When I finally stopped hallucinating, I was so tired of running away, and fighting (think inception, or dreams, I felt I was in there for months), that I didn’t even care much for the fact I had lost an arm, I was just glad it was over.”

To say readjusting to life after having been in a coma is challenging would be an understatement. In some cases, it could be like starting your life over from scratch…

No one likes waking up in the morning – you probably feel a little groggy, hungry or grumpy. However, it’s unlikely that you are forced to tolerate the unbearable pain that this next survivor was forced to endure…
10. This coma survivor wasn’t expecting to feel such unbearable pain when he woke up…

”I was out for at least a week, then I started to come round for a few moments at a time. I remember looking down and seeing two catheter lines in both my arms and two in my chest. They’d ran out of space so they even put one in my foot.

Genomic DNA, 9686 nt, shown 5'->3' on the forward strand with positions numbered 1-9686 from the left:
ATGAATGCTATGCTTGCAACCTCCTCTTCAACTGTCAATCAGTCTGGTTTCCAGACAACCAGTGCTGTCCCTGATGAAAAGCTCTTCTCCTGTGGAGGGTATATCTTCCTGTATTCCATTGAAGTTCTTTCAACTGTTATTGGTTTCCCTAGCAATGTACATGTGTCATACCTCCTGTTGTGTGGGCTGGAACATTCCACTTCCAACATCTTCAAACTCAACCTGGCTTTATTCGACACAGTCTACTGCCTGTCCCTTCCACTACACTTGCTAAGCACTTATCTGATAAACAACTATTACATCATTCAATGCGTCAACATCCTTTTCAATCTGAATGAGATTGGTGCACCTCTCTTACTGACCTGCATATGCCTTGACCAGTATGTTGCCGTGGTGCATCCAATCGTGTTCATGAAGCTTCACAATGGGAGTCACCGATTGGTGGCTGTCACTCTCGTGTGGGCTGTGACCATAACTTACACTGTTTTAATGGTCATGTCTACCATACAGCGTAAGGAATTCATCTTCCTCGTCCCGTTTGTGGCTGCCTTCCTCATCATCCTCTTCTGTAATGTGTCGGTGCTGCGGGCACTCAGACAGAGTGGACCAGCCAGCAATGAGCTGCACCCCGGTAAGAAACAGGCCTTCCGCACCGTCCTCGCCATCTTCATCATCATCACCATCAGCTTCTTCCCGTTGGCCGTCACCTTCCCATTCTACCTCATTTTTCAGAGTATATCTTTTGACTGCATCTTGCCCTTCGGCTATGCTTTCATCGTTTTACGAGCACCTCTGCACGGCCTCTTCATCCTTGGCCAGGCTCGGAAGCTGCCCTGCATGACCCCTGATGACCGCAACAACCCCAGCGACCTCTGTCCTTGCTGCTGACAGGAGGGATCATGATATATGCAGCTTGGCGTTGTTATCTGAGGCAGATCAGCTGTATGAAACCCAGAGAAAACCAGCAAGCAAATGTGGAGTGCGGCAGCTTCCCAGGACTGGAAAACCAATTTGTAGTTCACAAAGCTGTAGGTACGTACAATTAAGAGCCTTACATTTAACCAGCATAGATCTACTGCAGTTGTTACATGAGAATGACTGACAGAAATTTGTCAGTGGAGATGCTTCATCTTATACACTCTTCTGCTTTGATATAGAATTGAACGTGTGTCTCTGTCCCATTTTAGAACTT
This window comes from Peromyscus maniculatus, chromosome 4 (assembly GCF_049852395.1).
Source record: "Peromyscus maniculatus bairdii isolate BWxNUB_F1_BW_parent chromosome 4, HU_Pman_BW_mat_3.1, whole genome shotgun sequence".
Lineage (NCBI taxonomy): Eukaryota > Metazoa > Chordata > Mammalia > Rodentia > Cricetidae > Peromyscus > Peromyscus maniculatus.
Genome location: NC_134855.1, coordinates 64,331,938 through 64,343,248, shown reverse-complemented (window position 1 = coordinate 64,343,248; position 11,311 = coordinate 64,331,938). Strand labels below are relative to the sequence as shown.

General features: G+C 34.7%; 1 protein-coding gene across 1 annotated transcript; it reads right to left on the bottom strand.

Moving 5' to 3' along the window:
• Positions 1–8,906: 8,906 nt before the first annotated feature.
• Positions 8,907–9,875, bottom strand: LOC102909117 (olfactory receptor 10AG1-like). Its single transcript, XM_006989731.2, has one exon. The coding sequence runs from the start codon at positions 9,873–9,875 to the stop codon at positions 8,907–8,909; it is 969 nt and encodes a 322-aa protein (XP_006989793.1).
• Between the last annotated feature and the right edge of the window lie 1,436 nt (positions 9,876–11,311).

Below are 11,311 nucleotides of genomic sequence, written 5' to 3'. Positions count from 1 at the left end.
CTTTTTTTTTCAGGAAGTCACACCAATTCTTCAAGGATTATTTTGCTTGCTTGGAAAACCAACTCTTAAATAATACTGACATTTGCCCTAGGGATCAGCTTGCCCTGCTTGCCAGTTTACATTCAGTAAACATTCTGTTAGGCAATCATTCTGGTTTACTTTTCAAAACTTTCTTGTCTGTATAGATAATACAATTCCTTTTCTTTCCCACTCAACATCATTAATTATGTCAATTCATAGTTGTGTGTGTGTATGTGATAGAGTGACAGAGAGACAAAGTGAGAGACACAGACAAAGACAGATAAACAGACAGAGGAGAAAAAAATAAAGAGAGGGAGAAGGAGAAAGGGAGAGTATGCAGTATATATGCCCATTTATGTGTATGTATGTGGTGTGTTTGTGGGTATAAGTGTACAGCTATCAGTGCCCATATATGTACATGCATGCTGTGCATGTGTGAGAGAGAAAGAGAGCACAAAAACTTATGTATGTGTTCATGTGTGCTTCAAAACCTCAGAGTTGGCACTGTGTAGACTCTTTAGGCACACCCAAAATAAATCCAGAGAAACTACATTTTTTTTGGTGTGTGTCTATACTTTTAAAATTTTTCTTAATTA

As they slowly lowered the dosage of tranquilizers I woke up more and more, downside of that being that I could suddenly feel all the pain I’d been too doped up to register until then. That was fun.”

11. This survivor had to go back to square one after recovery…

”Apparently I was unconscious for two days, but forgot almost the entire week. The following month is just a haze due to painkillers and multiple surgeries. It almost felt like going back in time. I had just started my first week of college and was staying in the dorms.

Once I started having clear memories again I was living back at home, had no job, and spent my days doing nothing but wallowing in pain and depression. Like freshmen year of high school all over again, plus pain.”